In preparation for the Women in Racing exhibit, opening November 21, each of racers highlighted was given the opportunity to answer a few questions about the arc of their careers. Today, we are posting the complete Q&As from Cindi Lux.
What moments represented a milestone, stepping stone, or shift in your racing career?
Cindi Lux: “I started racing in 1987. My first factory affiliation was with Team Mitsubishi in 1991. Looking back, it is pretty unbelievable it all took place that quickly. But, probably because I was so new to it all, I didn’t appreciate it or capitalize on this as much as I should have. We won two 24-hour races but I was super green and the slowest driver on the team. I learned a lot but looking back, I think about all that I could have done with that program if I knew what I would learn the next few years. The biggest step that got the ball rolling was the Women’s Global GT Series (WGGTS). It was an all-female race series run by the American Le Mans Series. When I won the title in the championship’s first year, 1999, it led directly to a seat in the Petit Le Mans the next two seasons driving the G&W Porsche. That attention earned me the connections to work with KUMHO Tire in SCCA racing where I won the June Sprints in a Corvette. That drew the attention of Dodge which started a relationship that is still ongoing and includes stints racing for Mopar in Pirelli World Challenge with a Viper Comp Coupe, returning Viper to the ALMS with the Comp Coupe and now in the Trans Am Series where we race the Dodge Viper ACR-X. It really all got rolling with the WGGTS title.
One key for me is that I have owned my own business since 1999. That allowed me the time off for racing a lot from 1999 to 2007 to focus on my early career.”
How would you summarize the projection of your career?
Cindi Lux: “For me, like a lot of kids, my love of racing and my career started with my dad. He was a great racer and won Portland’s first Rose Cup race driving a Ferrari Testa Rossa. When I lived in LA, we went to Long Beach Grand Prix together. But, that was as much support as they [my parents] gave me. They didn’t want to feed the racer in me quite that much. So, when I got one of my first pay checks from Toyota Motor Sales USA in Torrance in my role as an inventory analyst, I bought my first racecar. I started racing at Willow Springs in an old clapped-out Dodge Shelby Charger purchased from Paul Rossi of the drag racing fame. Living in LA, I didn’t have a shop to keep my car in so I had to rent a storage unit that didn’t allow cars and I had to sneak it in late at night.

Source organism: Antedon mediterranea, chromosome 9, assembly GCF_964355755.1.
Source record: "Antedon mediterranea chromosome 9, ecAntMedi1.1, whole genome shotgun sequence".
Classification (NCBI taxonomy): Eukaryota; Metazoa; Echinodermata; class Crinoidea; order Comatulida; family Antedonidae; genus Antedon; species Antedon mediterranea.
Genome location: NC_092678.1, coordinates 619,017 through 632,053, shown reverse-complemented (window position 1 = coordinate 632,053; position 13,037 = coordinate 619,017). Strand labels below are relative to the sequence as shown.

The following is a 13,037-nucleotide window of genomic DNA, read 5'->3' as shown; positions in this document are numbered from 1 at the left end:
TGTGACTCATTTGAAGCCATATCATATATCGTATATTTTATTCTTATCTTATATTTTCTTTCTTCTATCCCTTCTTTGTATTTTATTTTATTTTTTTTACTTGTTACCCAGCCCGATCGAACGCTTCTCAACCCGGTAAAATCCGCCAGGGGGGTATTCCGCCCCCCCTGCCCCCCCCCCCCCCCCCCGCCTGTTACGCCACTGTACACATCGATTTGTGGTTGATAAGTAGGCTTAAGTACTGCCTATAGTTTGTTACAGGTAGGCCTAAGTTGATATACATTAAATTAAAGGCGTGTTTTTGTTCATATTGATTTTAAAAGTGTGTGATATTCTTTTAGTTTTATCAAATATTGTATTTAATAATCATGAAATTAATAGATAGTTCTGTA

I was so bad the first five years of my career. I would get lapped twice in a 45-minute race. I couldn’t really afford a coach to help so I just had to study everything I could. I also knew I had to figure out the business side of things too. When I went to work with Team Mitsubishi, Dave Wolin, who owned it, pounded this side of the sport into my head. Driving the car was the “easy” part; getting sponsors is what kept it going. You have to learn that it isn’t just a sign on the car but it is the total package of promotions.
But even THAT wasn’t the great thing to come from my tenure with Team Mitsubishi; I met my best friend, Fred Lux there. It truly was love at first sight. He was and is still currently so instrumental in my career. Very simply put, I would not be in this position without his wonderful technical knowledge of racecar setup and also giving great advice. Since 1995, he has been at my side.
On the business side, I am the Director of Ford Racing School. I’ve been commuting twice per month for nine years to Miller Motorsports Park. That got to be a handful and I stepped out of the seat more than I would have liked. But, this year, we finally returned to the national scene with a partial season racing in the Trans Am Series. We are prepping to take on the full championship in 2016.
What do you see as a pinnacle(s) of your career, and/or what is your projected goal?
Cindi Lux: “I guess a lot of people would expect me to say that the pinnacle of my career thus far would be one of the 12 championships or racing in the Pirelli World Challenge. And those are huge for me. Those are very special moments.
But, as a driver, I think I would have to say it was being named a factory driver for Dodge, then Mopar, then SRT. There is something very special when you are named to such a prestigious role. I am usually pretty humble but when those announcements came through, I wanted to shout it from the roof tops! The honor of driving the factory Mopar entry as an official Mopar works driver in the World Challenge was huge! It will always be one of the highlights of career, of my life.”
How do you see or saw the arc of your racing career being affected by your gender vs. your male counterparts?
Cindi Lux: “I never let my gender play a role in things. I guess a lot of people would think I am nuts but I don’t use it as an excuse – ‘poor me, the boys are ganging up on me’ – or as a tool. I have never played the gender card in getting cash. I believe you push as hard as you can but you play the game fairly. Racers, male or female, have problems getting funding. So there is no difference in that. I have never had a problem on or off track by my men competitors. There have been times, I know, I could have played it up but it is just a non-issue to me. Ultimately, the car doesn’t know who is steering the ship. So gender doesn’t matter. But what does matter is hauling ass to the finish line in a clean and professional way.”